Having a total land area of 30 sq km, Tianjin Eco-city is planned for a population of 350,000. The goal is to develop the Eco-city over 10 to 15 years. Before the development of the Eco-city, the site comprised mainly salt pans, barren land and polluted water bodies.
Collaboration between Singapore and China in Tianjin Eco-city is taking place at both the government to government level and at the private sector level. Both Singapore and China have committed to share expertise and experience in areas like urban planning, environmental protection, resource conservation, water and waste management and sustainable development, as well as policies and programmes to promote social harmony in the Tianjin Eco-city.
A joint steering council co-chaired at Singapore's Deputy Prime Minister and China's Vice-Premier level charts the strategic directions of the project. A joint working committee, co-chaired by Singapore's Minister for National Development and China's Minister of Housing and Urban-Rural Development, and comprising senior representatives from agencies involved in the Eco-city project on both sides, oversees the implementation of the project and the achievement of its key milestones.
Singapore agencies which are currently actively involved in the Tianjin Eco-city include the Urban Redevelopment Authority (URA), Housing and Development Board (HDB), Building and Construction Authority (BCA), National Environment Agency (NEA), Public Utilities Board (PUB), Land Transport Authority (LTA) and IE Singapore.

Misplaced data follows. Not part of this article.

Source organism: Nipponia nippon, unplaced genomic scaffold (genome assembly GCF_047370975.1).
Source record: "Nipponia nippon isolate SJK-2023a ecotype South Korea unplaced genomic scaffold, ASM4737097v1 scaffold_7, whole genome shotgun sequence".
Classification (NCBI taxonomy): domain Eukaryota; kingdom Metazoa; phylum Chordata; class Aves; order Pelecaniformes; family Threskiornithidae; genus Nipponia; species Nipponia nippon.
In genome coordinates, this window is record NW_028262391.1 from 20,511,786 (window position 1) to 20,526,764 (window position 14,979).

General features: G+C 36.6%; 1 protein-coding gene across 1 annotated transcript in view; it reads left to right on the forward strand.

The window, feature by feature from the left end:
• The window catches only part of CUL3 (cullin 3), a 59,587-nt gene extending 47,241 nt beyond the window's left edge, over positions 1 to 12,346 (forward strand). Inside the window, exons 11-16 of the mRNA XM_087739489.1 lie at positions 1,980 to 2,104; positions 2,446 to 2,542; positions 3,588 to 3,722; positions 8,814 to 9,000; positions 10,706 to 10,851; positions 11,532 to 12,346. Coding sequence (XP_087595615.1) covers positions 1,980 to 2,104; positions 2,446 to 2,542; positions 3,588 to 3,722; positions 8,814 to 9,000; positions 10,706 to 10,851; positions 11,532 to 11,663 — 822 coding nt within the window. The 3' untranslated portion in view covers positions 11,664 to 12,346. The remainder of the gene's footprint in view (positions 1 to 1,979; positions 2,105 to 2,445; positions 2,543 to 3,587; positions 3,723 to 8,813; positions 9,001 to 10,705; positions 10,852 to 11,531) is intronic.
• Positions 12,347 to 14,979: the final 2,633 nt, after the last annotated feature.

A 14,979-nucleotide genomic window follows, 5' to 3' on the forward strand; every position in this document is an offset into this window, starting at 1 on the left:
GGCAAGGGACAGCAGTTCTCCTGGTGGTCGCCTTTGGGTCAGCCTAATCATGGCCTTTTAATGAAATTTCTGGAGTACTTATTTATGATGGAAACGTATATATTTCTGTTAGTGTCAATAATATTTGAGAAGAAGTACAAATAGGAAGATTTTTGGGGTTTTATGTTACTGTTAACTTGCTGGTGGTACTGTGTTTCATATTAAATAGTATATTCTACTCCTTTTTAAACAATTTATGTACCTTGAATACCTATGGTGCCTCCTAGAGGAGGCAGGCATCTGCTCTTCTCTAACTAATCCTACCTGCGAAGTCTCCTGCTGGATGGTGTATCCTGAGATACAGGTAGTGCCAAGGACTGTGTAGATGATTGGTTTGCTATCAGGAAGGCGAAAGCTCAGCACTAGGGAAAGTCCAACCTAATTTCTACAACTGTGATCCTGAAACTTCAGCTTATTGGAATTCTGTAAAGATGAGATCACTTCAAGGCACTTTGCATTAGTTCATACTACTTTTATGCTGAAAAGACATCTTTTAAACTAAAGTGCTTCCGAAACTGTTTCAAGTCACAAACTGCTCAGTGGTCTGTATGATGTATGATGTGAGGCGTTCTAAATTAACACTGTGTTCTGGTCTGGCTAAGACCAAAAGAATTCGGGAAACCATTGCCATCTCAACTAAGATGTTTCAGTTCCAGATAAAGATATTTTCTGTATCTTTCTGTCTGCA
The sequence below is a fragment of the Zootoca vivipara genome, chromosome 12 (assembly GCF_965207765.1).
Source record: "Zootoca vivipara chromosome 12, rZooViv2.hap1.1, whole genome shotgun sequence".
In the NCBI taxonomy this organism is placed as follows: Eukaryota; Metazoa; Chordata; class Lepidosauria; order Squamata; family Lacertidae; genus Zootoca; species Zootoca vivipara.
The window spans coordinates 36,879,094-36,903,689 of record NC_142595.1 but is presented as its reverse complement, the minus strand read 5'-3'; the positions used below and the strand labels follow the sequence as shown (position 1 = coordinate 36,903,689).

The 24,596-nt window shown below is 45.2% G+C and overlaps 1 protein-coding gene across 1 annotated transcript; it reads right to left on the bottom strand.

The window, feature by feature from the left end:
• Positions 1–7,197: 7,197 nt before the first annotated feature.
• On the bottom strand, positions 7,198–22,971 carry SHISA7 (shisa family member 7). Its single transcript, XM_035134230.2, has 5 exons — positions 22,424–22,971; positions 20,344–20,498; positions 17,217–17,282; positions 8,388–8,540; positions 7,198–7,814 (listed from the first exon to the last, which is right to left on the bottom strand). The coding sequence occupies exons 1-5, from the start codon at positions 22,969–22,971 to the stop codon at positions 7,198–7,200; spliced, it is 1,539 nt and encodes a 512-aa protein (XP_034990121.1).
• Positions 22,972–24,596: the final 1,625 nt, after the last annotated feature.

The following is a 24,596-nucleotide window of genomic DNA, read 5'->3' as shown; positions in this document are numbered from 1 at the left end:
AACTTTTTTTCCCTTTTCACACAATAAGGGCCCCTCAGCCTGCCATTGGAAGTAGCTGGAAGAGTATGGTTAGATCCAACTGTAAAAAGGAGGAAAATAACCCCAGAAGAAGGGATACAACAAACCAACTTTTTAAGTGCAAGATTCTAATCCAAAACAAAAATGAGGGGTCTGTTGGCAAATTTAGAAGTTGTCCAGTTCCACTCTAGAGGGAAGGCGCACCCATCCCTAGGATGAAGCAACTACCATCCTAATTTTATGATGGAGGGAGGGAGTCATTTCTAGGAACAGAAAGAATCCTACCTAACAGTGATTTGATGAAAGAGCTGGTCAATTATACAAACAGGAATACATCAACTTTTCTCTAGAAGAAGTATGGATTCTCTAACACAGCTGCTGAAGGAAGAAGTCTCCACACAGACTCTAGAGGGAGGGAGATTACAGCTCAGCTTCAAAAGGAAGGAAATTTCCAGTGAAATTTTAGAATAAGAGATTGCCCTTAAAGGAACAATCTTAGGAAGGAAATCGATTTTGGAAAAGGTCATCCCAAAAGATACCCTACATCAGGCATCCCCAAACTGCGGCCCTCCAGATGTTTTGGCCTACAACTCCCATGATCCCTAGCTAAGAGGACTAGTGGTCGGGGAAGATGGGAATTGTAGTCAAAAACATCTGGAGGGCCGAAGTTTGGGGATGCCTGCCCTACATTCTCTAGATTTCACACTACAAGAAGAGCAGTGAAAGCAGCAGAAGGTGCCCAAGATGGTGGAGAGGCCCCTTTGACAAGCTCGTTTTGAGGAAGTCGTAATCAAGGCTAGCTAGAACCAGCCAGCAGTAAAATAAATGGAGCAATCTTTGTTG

At the private sector level, the Sino-Singapore Tianjin Eco-city Investment and Development Co Ltd, which was formed by a Singapore consortium and a Chinese consortium, each with a 50 per cent stake in the joint venture company, is the master developer for the project.
It also undertakes economic promotion of the Eco-city. That the project is undertaken by the private sector helps to ensure its commercial viability and enhance its scope for replication. Keppel Corporation leads the Singapore consortium, while the Chinese consortium is led by Tianjin TEDA Investment Holdings Co Ltd.
Even as SIP and Tianjin Eco-city forge ahead, news came last month that China has agreed to upgrade the status of another key bilateral project - the Guangzhou Knowledge City (GKC) - to a state-level strategic project. The project is designed to attract high-tech industries and creative talent. It is the first of a new model of cooperation between Singapore and China as it is led by the private sector and backed by the governments.
It has been reported that Chinese officials are hoping that the elevation of GKC to a state level strategic project will lead to policy measures for it that can help level the playing field with other state level projects in the province.
Emeritus Senior Minister Goh Chok Tong, who was in China last month has said that he is looking forward to GKC's next stage of development which is attracting companies and talent.
To develop the project, Sino-Singapore Guangzhou Knowledge City Investment and Development Co Ltd was incorporated in Guangzhou in September 2011. It is a 50-50 joint venture company established by Temasek-owned Singbridge and Guangzhou Development District Administrative Committee to be the master developer of GKC. The first phase will see the development of 6.27 sq km start up area, and subsequently the rest of the 123 sq km of GKC will be developed in stages.